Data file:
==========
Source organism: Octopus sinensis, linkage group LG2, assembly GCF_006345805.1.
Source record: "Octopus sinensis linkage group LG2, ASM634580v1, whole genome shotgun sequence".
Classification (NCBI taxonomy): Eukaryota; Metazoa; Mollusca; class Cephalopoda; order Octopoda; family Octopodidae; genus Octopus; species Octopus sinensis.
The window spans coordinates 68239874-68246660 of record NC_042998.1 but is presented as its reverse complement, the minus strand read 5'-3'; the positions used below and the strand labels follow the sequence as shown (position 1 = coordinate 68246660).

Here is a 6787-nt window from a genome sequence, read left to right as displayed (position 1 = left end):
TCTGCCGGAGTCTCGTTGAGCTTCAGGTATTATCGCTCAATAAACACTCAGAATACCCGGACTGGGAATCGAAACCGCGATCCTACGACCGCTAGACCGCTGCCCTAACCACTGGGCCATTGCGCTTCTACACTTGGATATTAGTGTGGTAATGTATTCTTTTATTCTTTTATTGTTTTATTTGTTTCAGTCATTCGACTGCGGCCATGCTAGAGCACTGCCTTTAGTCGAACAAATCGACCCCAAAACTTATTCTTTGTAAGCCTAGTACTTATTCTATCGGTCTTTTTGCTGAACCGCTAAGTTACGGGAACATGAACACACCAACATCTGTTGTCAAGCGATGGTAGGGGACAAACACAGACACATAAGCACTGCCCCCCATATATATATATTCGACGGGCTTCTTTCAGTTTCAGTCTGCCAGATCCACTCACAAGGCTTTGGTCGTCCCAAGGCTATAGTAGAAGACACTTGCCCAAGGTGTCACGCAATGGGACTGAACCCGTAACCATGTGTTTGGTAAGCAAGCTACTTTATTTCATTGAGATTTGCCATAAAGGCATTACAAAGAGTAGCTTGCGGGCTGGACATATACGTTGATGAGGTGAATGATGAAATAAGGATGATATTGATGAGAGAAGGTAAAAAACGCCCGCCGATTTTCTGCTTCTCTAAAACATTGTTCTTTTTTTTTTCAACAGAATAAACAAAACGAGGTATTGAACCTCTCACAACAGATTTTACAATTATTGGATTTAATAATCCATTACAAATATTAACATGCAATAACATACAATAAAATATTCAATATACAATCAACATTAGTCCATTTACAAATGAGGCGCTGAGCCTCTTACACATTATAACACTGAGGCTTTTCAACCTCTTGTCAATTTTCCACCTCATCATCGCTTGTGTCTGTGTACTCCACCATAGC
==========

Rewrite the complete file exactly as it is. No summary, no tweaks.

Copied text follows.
Source organism: Octopus sinensis, linkage group LG2, assembly GCF_006345805.1.
Source record: "Octopus sinensis linkage group LG2, ASM634580v1, whole genome shotgun sequence".
Classification (NCBI taxonomy): Eukaryota; Metazoa; Mollusca; class Cephalopoda; order Octopoda; family Octopodidae; genus Octopus; species Octopus sinensis.
The window spans coordinates 68239874-68246660 of record NC_042998.1 but is presented as its reverse complement, the minus strand read 5'-3'; the positions used below and the strand labels follow the sequence as shown (position 1 = coordinate 68246660).

Here is a 6787-nt window from a genome sequence, read left to right as displayed (position 1 = left end):
TCTGCCGGAGTCTCGTTGAGCTTCAGGTATTATCGCTCAATAAACACTCAGAATACCCGGACTGGGAATCGAAACCGCGATCCTACGACCGCTAGACCGCTGCCCTAACCACTGGGCCATTGCGCTTCTACACTTGGATATTAGTGTGGTAATGTATTCTTTTATTCTTTTATTGTTTTATTTGTTTCAGTCATTCGACTGCGGCCATGCTAGAGCACTGCCTTTAGTCGAACAAATCGACCCCAAAACTTATTCTTTGTAAGCCTAGTACTTATTCTATCGGTCTTTTTGCTGAACCGCTAAGTTACGGGAACATGAACACACCAACATCTGTTGTCAAGCGATGGTAGGGGACAAACACAGACACATAAGCACTGCCCCCCATATATATATATTCGACGGGCTTCTTTCAGTTTCAGTCTGCCAGATCCACTCACAAGGCTTTGGTCGTCCCAAGGCTATAGTAGAAGACACTTGCCCAAGGTGTCACGCAATGGGACTGAACCCGTAACCATGTGTTTGGTAAGCAAGCTACTTTATTTCATTGAGATTTGCCATAAAGGCATTACAAAGAGTAGCTTGCGGGCTGGACATATACGTTGATGAGGTGAATGATGAAATAAGGATGATATTGATGAGAGAAGGTAAAAAACGCCCGCCGATTTTCTGCTTCTCTAAAACATTGTTCTTTTTTTTTTCAACAGAATAAACAAAACGAGGTATTGAACCTCTCACAACAGATTTTACAATTATTGGATTTAATAATCCATTACAAATATTAACATGCAATAACATACAATAAAATATTCAATATACAATCAACATTAGTCCATTTACAAATGAGGCGCTGAGCCTCTTACACATTATAACACTGAGGCTTTTCAACCTCTTGTCAATTTTCCACCTCATCATCGCTTGTGTCTGTGTACTCCACCATAGC